Take a Q-ball containing 1030 particles. It would only be roughly 10 times the size of an iron nucleus, but its mass would be in a different league-about a tenth of a milligram. And inside, thanks to the peculiar properties of squarks and sleptons, the strong, weak and electromagnetic forces that shape our world would not exist.

If these heavy Q-balls did form in the early Universe, they would still be around today. In that case, they could make up at least some of the unidentified dark matter that loiters around galaxies all over the Universe. We know this dark matter is there because its gravity distorts the paths of visible stars and galaxies.

So much for the idea. But if dark nutshell universes are really roving space, how would they make their mark? Because they are so tiny and would typically move at about 100 kilometres per second, they would zip straight through a planet or star without stopping for lunch. So they'd be pretty hard to spot. A Q-ball would speed through the Sun, for example, in less than four minutes and only lose around 0.001 per cent of its velocity as it did so. "It would be like a bullet passing through a cloud of vapour," says Kusenko. But for a different type of star, contamination by even a single Q-ball would mean certain death. Neutron stars form when a very massive star ends its life in a supernova explosion. The heavy stellar core that's left behind shrinks under gravity into a ball only about 20 or 30 kilometres across. The gravitational pull on matter inside is so great that electrons and protons are squeezed together into a dense soup of neutrons.

A single Q-ball visiting a neutron star would interact with so many neutrons that by the time it reached the star's core it would have slowed to a crawl. Once there, it would eat any neutrons that came near it. "The quarks inside the neutron suddenly discover that the forces that used to bind them have disappeared, so they split up and bounce around the Q-ball," says Kusenko. But not for long. Energetically speaking, it would be easier for the quark guests to blend in with the Q-ball by turning into squarks. The Q-ball would spit out the extra energy in the form of two or three quark-antiquark pairs called pions.

These would decay into various things, including tiny, fast-moving neutrinos that could escape from the infected neutron star. "The neutron star is slowly eaten from the inside by the Q-ball," says Kusenko. The energy escaping from the star's core would sap its mass, till eventually it weighed only a fifth of the mass of the Sun.

"At that point, the force of gravity is no longer strong enough to keep neutrons from decaying into electrons, protons and neutrinos," says Kusenko. Suddenly, the mutinous neutrons would decay, releasing a huge amount of energy. The whole neutron star would explode: "You would see a kind of mini supernova," Kusenko says.

Quick snack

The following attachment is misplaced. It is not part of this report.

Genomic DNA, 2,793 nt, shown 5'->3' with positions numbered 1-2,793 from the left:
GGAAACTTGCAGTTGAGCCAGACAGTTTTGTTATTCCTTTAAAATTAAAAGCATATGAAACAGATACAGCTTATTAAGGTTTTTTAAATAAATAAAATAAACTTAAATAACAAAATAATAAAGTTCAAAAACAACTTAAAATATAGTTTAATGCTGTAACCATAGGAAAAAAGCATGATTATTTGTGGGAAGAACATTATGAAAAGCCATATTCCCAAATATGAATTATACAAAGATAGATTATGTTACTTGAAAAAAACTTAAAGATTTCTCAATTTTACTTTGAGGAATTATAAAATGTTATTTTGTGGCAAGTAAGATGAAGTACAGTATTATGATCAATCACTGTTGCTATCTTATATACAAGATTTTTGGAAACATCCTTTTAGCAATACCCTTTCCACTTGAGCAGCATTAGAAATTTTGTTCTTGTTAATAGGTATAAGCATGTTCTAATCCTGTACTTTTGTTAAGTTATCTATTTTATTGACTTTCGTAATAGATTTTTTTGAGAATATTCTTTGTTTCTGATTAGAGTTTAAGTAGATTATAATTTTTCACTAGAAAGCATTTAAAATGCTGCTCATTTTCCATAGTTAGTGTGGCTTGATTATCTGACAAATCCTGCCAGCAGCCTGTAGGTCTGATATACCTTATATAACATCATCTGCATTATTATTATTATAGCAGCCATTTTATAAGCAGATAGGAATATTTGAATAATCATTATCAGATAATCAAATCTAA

Kusenko and his colleagues calculate that it would take at least 10 million years for a Q-ball to guzzle a neutron star's core (Physics Letters B, vol 423, p 104). Some neutron stars in the Universe are ten times that age, so Q-ball detonation could already be under way. If most of the energy from the neutron star explosion emerged as gamma rays, this might be the cause of gamma-ray bursters, says Kusenko. Till now, the source of these super-bright flashes of gamma rays has been a mystery (New Scientist, 31 May 1997, p 28).

That's one scenario, but it's equally possible that it could take up to 10 billion years for a Q-ball to munch through a neutron star core, in which case no neutron star could have existed long enough to succumb. All is not lost, though, because there is another way that Q-balls might reveal their influence: in the cosmic microwave background, the radiation left over from the big bang.

In 1998, Kari Enqvist at the University of Helsinki and John McDonald of Glasgow University showed that the clumping together of Q-balls would have subtly distorted this microwave background (Physics Letters B, vol 425, p 309). This might just show up in 2006, when the European Space Agency launches a satellite called Planck.

Another possibility is that the oddballs might show themselves closer to home. A Q-ball that arrived on Earth and started munching its way through protons would produce spectacular bursts of pions. These could register in several detectors around the world that pick up flashes of light from high-energy particles ploughing through water or ice. The calling card of a heavy Q-ball would be unmistakable,  Kusenko says.

The bright flashes occur because the particles emitted by Q-balls would travel faster than light. This doesn't conflict with Einstein's famous cosmic speed limit: his theory said only that no particle can reach the speed that light travels in a vacuum. But in other media, light slows down dramatically. In water, for instance, it travels at only around 70 per cent of its speed in free space.